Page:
The difference becomes particularly clear in the fast sections: shortly before the braking point into the hairpin, the speedometer displays 210 km/h in the Q3, whereas the GLA is at 223 km/h. Because the clear-up work from the DTM season launch is still ongoing in Hockenheim, the short circuit was busy at the time of the test. The otherwise mandatory lap times could therefore not be recorded. However, the cornering speeds in the motodrome do allow for comparisons with other vehicle classes:

in the last test a Porsche Cayman took the southern bend at 106 km/h, the GLA at 145 and Q3 at 99 and 96 km/h. Both of the compact SUVs managed the Sachs bend at 74, whereas the Porsche took it at 80 km/h. Even without the usual lap times, the Mercedes GLA 45 AMG collects more points. Taking the brakes as an example: with its four-piston callipers and 350-millimetre discs at the front, with hot brakes it decelerated from 100 to stationary over a distance of 35.7 metres - one metre fewer than the Audi. And this even though the Audi RS Q3 steps up with eight-piston callipers and hefty 365-millimetre discs.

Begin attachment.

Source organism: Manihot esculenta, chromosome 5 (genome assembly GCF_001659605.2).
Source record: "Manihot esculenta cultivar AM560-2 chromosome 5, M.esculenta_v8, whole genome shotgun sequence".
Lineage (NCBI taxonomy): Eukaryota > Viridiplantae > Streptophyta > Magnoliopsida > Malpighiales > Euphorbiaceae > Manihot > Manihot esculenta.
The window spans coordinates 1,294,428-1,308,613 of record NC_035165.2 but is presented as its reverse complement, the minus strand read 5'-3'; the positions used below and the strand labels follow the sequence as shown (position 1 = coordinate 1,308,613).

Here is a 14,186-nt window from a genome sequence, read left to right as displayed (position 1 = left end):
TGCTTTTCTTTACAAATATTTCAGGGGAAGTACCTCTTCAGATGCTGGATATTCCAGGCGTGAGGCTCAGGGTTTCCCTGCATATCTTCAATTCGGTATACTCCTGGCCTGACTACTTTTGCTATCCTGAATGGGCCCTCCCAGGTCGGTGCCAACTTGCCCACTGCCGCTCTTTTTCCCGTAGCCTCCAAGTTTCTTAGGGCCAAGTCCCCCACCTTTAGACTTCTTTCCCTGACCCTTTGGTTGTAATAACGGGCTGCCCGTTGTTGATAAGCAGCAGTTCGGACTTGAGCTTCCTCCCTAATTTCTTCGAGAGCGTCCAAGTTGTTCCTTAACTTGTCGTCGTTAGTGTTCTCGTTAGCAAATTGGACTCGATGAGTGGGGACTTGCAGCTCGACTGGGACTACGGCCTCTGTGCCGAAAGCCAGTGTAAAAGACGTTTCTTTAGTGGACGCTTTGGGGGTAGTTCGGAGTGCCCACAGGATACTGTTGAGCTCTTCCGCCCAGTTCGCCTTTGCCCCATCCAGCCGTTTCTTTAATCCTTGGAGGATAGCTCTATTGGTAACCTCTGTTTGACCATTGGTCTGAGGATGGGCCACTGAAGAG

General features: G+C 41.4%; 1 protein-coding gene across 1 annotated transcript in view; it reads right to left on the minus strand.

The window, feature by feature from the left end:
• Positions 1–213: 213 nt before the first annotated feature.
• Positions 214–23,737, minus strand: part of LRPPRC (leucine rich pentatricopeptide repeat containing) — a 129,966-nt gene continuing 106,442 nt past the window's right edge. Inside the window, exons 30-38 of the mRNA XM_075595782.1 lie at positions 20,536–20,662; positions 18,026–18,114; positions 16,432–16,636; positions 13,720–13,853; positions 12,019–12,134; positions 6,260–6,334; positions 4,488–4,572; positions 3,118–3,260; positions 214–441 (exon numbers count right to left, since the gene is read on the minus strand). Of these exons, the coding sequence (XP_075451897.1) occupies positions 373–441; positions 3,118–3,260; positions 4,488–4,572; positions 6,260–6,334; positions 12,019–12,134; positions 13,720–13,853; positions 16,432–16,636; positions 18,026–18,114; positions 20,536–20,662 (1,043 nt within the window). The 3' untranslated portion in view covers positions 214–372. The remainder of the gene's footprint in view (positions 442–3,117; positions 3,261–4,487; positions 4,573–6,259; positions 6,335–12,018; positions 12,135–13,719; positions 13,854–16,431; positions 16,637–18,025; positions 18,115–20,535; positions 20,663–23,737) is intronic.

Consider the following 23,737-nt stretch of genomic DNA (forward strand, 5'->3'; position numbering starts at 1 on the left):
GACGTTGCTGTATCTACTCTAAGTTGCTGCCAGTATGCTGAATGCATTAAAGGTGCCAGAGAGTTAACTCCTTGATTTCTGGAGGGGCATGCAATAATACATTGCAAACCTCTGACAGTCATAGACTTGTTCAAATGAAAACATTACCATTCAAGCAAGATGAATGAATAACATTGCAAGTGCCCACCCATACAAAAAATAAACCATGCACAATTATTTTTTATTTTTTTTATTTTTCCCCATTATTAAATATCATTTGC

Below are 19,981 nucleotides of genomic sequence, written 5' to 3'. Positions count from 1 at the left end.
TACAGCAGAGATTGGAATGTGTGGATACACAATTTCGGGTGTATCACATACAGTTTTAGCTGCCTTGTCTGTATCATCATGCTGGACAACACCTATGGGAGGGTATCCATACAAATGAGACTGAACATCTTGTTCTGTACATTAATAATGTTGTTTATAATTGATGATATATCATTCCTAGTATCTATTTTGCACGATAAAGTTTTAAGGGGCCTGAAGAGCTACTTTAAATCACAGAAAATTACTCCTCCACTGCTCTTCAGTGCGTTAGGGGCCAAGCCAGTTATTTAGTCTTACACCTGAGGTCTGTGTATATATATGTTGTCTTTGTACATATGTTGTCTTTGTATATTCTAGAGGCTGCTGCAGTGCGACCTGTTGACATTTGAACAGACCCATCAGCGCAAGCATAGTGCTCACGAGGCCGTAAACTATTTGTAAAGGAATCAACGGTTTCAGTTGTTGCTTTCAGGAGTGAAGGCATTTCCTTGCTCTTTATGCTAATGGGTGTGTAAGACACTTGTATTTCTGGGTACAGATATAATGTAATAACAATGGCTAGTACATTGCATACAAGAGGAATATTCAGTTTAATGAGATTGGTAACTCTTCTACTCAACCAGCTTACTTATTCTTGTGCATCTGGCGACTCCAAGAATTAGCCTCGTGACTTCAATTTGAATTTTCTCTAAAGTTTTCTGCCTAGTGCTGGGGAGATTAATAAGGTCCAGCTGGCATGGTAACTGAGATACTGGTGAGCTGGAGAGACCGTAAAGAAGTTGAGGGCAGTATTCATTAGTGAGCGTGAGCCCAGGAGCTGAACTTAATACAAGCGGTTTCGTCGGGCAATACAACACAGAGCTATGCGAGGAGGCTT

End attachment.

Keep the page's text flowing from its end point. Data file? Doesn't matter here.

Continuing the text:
Audi RS Q3 with better suspension support than the GLA 45 AMG

However, with their hard pressure point, the Q3 brakes deliver the best modulation under heavy load. Their wave-like external contour is said to save half a kilo of weight per wheel. Not everybody should consider the laid back character of the Audi to be a disadvantage. If opting for an SUV, at the end of the day you want to climb in more comfortably and sit up higher. This is exactly the case in the Audi RS Q3, which towers over the AMG by ten centimetres and thus ensures a better view over the busy traffic. Also not a disadvantage: the fact that Audi has maintained a degree of suspension comfort.

Whereas in the event of short transverse grooves the Mercedes GLA 45 AMG and lashes out dryly, and still manages to find uneven patches even on seemingly smooth surfaces, the Sport Q3 skilfully absorbs the bumps on turbulent terrain and surprises with genuine ride comfort. This is all the more surprising seeing as it too showed up for the test with 20-inch wheels and lies 25 millimetres closer to the asphalt than its civilian brothers. On longer journeys Audi passengers can look forward to more space in rows one and two, the more comfortable seats and the much lower noise level. Beyond 160 km/h it gets really loud in the Mercedes GLA 45 AMG. What's more, the larger doors and the wider boot opening facilitate the access and loading of the RS in equal measure.

The fact that the battery in the most powerful Q3 is stored in the boot, for reasons of balance, does, however, mean that precious storage space is used up. Furthermore, its dual clutch transmission does not always respond immediately to manual commands. This shouldn't bother those who generally drive in D. In any case, the Audi is the more practical car for everyday driving.



Hans-Dieter Seufert


6 February 2015